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I recently read the book With Charity for All – Why Charities Are Failing and a Better Way to Give With-Charity-for-Allwritten by former NPR CEO Ken Stern.  It is an interesting read, at once depressing yet oddly optimistic about what “could be” in the philanthropic world.  To those who are not philanthropy geeks, much of what Stern flags as issues may come as a surprise – a fair number of so-called “charities” act far more like profit making businesses than not-for-profits and if examined closely, may not pass for charities by anyone’s objective measure.  For example, he cites the nation’s many large, well-endowed not-for-profit hospital systems which, in terms of services provided for the poor, are virtually indistinguishable from their for-profit brethren.  For details and statistics supporting this conclusion, I suggest you read the book, but in summary, his points are clear:  “The issues….have substantial economic consequences.  Hospitals are the single largest component of the charitable sector and the value of tax incentives is enormous…..While estimates vary, the value of local, state, and federal tax incentives to nonprofit hospitals almost certainly exceeds $20 billion a year……Since charitable hospitals return only a fraction of that in charitable care, it raises the possibility that the public would be far better served by removing or reducing the subsidy and using the savings to buy better health care from the best and most efficient providers.  And it raises the question:  when a charity stops being charitable, does anyone notice?”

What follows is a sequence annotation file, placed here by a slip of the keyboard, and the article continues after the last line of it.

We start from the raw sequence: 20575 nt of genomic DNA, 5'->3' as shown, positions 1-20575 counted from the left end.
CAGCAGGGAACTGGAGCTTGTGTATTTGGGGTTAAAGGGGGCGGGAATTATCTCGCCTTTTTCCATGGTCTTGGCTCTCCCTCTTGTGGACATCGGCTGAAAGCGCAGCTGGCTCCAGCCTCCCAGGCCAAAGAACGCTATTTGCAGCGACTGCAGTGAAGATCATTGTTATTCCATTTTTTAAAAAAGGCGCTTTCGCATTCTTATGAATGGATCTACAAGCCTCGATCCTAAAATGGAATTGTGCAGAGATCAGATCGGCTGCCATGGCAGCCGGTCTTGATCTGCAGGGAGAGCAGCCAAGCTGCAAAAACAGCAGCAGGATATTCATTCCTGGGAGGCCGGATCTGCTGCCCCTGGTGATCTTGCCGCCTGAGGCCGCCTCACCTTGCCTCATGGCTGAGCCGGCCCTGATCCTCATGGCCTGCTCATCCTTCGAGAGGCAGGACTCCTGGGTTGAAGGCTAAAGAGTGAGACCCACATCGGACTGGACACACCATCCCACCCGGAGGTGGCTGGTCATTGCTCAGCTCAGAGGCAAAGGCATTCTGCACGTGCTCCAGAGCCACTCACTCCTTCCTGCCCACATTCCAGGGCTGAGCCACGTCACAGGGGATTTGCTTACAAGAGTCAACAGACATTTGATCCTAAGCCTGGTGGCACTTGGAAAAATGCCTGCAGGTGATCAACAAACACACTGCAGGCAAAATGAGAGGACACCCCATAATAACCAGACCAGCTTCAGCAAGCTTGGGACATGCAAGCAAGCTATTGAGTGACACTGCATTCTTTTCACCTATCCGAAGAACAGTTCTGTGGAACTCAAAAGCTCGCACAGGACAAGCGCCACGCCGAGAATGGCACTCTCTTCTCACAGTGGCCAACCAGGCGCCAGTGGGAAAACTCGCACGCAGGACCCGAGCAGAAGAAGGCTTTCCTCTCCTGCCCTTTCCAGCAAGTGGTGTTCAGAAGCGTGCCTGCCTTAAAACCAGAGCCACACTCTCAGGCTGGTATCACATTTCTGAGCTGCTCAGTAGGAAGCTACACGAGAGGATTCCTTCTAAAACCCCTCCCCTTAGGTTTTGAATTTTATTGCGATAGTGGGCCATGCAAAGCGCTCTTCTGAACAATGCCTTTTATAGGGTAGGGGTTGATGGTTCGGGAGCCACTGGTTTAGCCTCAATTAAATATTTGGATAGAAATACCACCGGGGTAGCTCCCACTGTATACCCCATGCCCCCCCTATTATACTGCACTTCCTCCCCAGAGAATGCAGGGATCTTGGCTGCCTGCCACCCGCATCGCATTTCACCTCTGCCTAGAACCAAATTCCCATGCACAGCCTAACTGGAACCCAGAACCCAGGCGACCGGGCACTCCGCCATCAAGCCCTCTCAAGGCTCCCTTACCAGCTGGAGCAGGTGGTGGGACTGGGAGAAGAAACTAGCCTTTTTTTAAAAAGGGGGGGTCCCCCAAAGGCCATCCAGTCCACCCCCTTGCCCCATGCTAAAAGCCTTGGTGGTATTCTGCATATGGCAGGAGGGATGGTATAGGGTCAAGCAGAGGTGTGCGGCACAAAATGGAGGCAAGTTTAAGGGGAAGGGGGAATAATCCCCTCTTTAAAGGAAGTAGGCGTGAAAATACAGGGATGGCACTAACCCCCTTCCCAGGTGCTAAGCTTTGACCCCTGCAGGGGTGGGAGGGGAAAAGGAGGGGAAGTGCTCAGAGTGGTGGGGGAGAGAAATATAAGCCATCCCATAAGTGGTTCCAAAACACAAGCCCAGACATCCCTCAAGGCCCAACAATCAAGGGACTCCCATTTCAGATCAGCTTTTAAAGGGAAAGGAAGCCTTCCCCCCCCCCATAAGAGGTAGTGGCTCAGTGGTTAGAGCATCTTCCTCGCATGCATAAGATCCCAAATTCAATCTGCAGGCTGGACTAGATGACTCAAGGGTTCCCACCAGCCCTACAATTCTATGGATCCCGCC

At the other end of the spectrum, Stern is also critical of charities which, unlike health care delivery systems, do not perform critical social functions.  He cites the various college football “bowl” games that have proliferated around the country stating:  “It is no doubt puzzling to most Americans that this string of open-air parties, football games and corporate promotion events have the same charitable designation as Habitat for Humanity, Teach for America, of the local food bank.”   It was not only puzzling for me, but a complete surprise!

This is just a small taste.  As I said, the book is frequently depressing, especially for optimists like me who believe that well run charities can truly change the world.  But it is also well written, easy to read, extremely thought provoking and well worth a few hours of your time.  While there are certainly things we as a society can do to better police abuses in the charitable world, there are also many things we can all immediately do to have an impact, and Stern gets prescriptive about this in the final chapter of the book:

  • Resist the old ways.  Think of charitable giving more in terms of investing for social impact.  Ignore overhead and administrative ratios or at least put them in proper perspective.  Focus on the end customer of the charity and whether s/he is being served by that charity.  Base charitable giving not on personal connections and relationships but on objective evidence of effectiveness (admittedly, hard to find).
  • Look for indicia of quality.  Identify top performing organizations not just by looking for four star ratings on Charity Navigator, but by finding those that are crystal clear about their goals and transparent about their research results on their websites.  Look for growth.  Look for charities that worry less about overhead and more about results.